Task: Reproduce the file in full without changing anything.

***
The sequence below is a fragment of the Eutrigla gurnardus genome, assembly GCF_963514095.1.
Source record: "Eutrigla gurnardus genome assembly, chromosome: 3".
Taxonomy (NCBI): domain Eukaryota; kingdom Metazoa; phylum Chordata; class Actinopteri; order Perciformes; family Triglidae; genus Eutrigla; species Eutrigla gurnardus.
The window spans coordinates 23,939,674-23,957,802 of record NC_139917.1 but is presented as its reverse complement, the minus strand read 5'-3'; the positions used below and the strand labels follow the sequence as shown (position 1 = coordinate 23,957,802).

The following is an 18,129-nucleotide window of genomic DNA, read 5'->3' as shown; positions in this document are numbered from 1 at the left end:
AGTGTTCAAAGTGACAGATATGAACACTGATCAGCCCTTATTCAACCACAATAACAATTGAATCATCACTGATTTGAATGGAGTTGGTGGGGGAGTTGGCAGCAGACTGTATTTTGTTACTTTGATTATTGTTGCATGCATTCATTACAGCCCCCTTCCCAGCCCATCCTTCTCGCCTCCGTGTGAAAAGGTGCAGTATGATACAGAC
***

The sequence below is a fragment of the Eutrigla gurnardus genome, assembly GCF_963514095.1.
Source record: "Eutrigla gurnardus genome assembly, chromosome: 3".
Taxonomy (NCBI): domain Eukaryota; kingdom Metazoa; phylum Chordata; class Actinopteri; order Perciformes; family Triglidae; genus Eutrigla; species Eutrigla gurnardus.
The window spans coordinates 23,939,674-23,957,802 of record NC_139917.1 but is presented as its reverse complement, the minus strand read 5'-3'; the positions used below and the strand labels follow the sequence as shown (position 1 = coordinate 23,957,802).

The following is an 18,129-nucleotide window of genomic DNA, read 5'->3' as shown; positions in this document are numbered from 1 at the left end:
AGTGTTCAAAGTGACAGATATGAACACTGATCAGCCCTTATTCAACCACAATAACAATTGAATCATCACTGATTTGAATGGAGTTGGTGGGGGAGTTGGCAGCAGACTGTATTTTGTTACTTTGATTATTGTTGCATGCATTCATTACAGCCCCCTTCCCAGCCCATCCTTCTCGCCTCCGTGTGAAAAGGTGCAGTATGATACAGAC